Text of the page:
In two of the last three years, some member or partner of a prominent NASCAR Sprint Cup Series team was set for a departure at year’s end – and yet that prominent team still went onto win the series championship in the Chase.
So could this occur for Carl Edwards and Roush Fenway Racing in the wake of the long awaited, now official news that they’re going their separate ways for 2015?
It all depends on how they handle their impending breakup down the stretch.
First, the recent history:
In 2011, Tony Stewart informed Darian Grubb his crew chief services would no longer be needed at the end of the season. Then Stewart, who’d gone winless in the opening 26 “regular season” races and barely made the Chase, then went on a hot streak of posting five wins in the 10-race playoff – thanks in part to some key calls by Grubb – as the pair bagged the title.
In 2012, Team Penske announced it would leave Dodge for Ford for 2013 – with Dodge then essentially being resigned to the scrap heap on the Cup level at year’s end. No matter – Brad Keselowski and crew chief Paul Wolfe were dynamite for most of the season, particularly the second half from about July, as they swept through to their first title together and Roger Penske’s first at the Cup level.
Kevin Harvick and Richard Childress Racing announced they’d be parting ways at the end of 2013, but Harvick was still won four races – two in the Chase – and finished third in points in a full-press, rather than lame-duck finish to the end of their 13-year tenure together at the Cup level.
This now brings us to Edwards and RFR, who have still run decently at times this year and already bagged two wins in the first 20 races – same as Harvick had in the same time frame a year ago.
While Edwards said in a brief interview Sunday before the Brickyard 400 that the timing of this announcement by RFR was unfortunate, it should not distract from the goal at hand for the rest of 2014: namely, winning more races and then advancing through the stages of the new-for-2014 knockout Chase format.
Frankly, he’s the only guy with a shot to do it for Roush Fenway, a team which has steadily fallen from the ranks of the elite on the Cup level over the last few years and could use one final shot in the arm before entering a “rebuilding” phase with Greg Biffle, Ricky Stenhouse Jr. and Trevor Bayne in 2015..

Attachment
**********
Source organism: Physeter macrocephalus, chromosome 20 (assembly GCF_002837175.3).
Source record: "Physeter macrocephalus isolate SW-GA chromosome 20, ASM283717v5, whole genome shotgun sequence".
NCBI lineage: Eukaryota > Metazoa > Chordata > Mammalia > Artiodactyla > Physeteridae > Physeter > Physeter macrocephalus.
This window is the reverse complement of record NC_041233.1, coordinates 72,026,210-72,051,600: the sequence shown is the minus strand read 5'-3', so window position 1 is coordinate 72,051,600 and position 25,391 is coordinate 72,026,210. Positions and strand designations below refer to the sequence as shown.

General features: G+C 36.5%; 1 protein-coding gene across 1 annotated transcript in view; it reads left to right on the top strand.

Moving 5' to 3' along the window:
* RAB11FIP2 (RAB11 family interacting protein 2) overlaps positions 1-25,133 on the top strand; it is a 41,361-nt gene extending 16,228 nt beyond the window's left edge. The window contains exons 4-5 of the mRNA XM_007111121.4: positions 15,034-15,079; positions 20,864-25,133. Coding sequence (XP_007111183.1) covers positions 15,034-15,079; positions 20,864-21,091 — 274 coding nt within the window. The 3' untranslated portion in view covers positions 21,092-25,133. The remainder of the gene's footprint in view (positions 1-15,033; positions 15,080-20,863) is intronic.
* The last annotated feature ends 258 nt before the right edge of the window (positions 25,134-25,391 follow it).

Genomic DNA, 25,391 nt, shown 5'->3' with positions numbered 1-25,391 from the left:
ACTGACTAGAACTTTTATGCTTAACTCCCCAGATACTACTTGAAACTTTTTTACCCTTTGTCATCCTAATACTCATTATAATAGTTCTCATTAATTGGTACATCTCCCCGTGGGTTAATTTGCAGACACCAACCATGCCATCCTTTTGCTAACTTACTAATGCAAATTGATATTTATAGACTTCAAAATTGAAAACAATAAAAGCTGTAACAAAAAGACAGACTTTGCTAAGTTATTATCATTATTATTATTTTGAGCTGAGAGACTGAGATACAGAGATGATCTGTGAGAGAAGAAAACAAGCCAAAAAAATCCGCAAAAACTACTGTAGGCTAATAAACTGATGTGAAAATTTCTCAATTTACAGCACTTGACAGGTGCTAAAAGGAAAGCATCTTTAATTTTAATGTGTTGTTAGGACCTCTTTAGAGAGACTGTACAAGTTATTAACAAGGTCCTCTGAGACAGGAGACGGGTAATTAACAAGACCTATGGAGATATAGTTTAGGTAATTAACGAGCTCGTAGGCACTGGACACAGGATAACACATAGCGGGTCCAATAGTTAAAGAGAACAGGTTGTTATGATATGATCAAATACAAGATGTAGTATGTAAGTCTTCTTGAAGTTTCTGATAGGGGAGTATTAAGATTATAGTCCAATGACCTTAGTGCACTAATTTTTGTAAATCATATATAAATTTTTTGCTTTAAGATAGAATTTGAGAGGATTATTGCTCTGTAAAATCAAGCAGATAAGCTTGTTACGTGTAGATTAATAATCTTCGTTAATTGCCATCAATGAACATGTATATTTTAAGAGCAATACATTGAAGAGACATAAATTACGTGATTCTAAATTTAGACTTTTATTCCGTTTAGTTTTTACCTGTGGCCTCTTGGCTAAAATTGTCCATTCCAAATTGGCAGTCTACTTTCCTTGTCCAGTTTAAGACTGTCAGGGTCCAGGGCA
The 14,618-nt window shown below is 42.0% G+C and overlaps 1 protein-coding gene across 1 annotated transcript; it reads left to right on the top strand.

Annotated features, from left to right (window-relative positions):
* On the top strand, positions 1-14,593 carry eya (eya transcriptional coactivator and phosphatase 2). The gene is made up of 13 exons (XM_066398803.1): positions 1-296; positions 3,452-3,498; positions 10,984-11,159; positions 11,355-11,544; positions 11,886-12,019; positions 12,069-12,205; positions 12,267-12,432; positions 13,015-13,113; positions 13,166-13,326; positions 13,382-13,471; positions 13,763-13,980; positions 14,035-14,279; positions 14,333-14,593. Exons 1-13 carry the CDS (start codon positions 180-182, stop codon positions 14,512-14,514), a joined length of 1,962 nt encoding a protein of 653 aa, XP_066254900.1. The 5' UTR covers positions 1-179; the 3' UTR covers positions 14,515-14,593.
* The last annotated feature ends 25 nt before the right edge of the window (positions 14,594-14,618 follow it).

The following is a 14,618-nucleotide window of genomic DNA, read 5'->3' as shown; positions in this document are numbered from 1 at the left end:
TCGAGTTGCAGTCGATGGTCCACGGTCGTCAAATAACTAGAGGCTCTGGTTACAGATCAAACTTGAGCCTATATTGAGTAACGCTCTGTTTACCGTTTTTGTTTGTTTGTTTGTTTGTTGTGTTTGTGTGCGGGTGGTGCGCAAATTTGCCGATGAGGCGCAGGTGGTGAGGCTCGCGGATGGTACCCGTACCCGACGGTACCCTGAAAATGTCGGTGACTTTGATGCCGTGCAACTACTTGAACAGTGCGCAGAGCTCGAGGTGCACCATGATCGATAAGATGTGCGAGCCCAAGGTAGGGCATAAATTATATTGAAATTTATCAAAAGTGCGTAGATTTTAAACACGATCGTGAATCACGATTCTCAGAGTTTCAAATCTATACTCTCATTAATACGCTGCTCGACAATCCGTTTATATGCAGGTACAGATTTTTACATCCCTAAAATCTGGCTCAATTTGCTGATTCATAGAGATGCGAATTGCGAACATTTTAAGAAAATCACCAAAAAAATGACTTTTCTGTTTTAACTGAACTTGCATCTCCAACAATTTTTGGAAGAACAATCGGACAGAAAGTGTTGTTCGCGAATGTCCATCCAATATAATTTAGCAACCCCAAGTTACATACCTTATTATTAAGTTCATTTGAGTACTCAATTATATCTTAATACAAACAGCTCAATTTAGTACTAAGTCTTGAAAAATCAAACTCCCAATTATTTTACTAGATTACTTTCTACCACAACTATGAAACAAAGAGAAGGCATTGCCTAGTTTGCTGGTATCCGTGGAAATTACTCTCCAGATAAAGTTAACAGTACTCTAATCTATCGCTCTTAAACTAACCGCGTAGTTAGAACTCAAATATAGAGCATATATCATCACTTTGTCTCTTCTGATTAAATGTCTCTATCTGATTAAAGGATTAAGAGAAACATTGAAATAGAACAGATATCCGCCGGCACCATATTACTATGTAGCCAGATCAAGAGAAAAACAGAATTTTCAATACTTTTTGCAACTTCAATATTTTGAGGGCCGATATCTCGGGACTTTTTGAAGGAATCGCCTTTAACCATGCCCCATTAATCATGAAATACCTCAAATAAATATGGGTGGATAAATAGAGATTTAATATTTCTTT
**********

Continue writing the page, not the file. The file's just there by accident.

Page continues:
Biffle sits 17th in points, only nine points behind Austin Dillon in 14th, who currently holds the last spot on the Chase grid coming out of the Brickyard. But Biffle will need a win at this juncture – likely at his and Roush’s usual stronghold facility of Michigan International Speedway next month – if he is to have a shot at making the Chase himself. Meanwhile Stenhouse Jr. has regressed in 2014 and ranks 27th in points.
Edwards will rise or fall in the Chase depending on his and his No. 99 team’s mindset these final 16 races together, the six leading into the Chase and the 10 Chase races themselves.
There has to be a certain level of frustration with the way the last few weeks, heck, few months, have played out as the will he-won’t he saga of leaving has played out in the media. Certainly Edwards would want to shift the focus and attention back to his on-track efforts rather than the soap opera of sorting out his future.
And there also has to be a level of wanting to end on a high note. Roush nurtured and developed Edwards from his time in the Camping World Truck Series, his time winning a wealth of Nationwide Series races before that stopped, and has molded him into the lead driver on the Cup side as veterans Mark Martin, Matt Kenseth and Kurt Busch have all gone their separate ways. You’d think, in theory anyway, Edwards would want to repay “the cat in the hat” with a title.
Edwards lost that 2011 title to Stewart on a tiebreaker – the closest he’s ever come to a Cup title and the closest Roush has come since winning the inaugural Chase, with Busch, in 2004.
Edwards has had that near top-level career in Cup without a top-level achievement – a Sprint Cup title. He’s in his last few months of the known, the comfort level that comes with being part of an organization for more than a dozen years through three series in NASCAR and a full decade at the top level itself. Wherever his next stop is (likely Joe Gibbs Racing), Edwards will need to develop a new chemistry with his new team, and that process takes time.
He has the potential to raise the collective game of the No. 99 group knowing this will be its last ride as a unit, or fall into the abyss of apathy over the second half of the season while thinking only of what’s next.
He may be leaving, but it would be great to see him end with a flourish rather than a whimper.
NASCAR America: Carl Edwards not on Roush Fenway 2015 roster
“INDYCAR filed suit to enforce its rights under the agreement with Boston Grand Prix and to cause them to meet their obligation to refund the ticket revenue to INDYCAR fans who purchased tickets to the event.”
The polesitter for the 100th Indianapolis 500 presented by PennGrade Motor Oil, James Hinchcliffe, checked in with Dave Briggs and Parker Kligerman on Tuesday’s episode of NASCAR AMERICA to recap his incredible comeback and his amazing qualifying run courtesy of the No. 5 Arrow Schmidt Peterson Motorsports Honda team.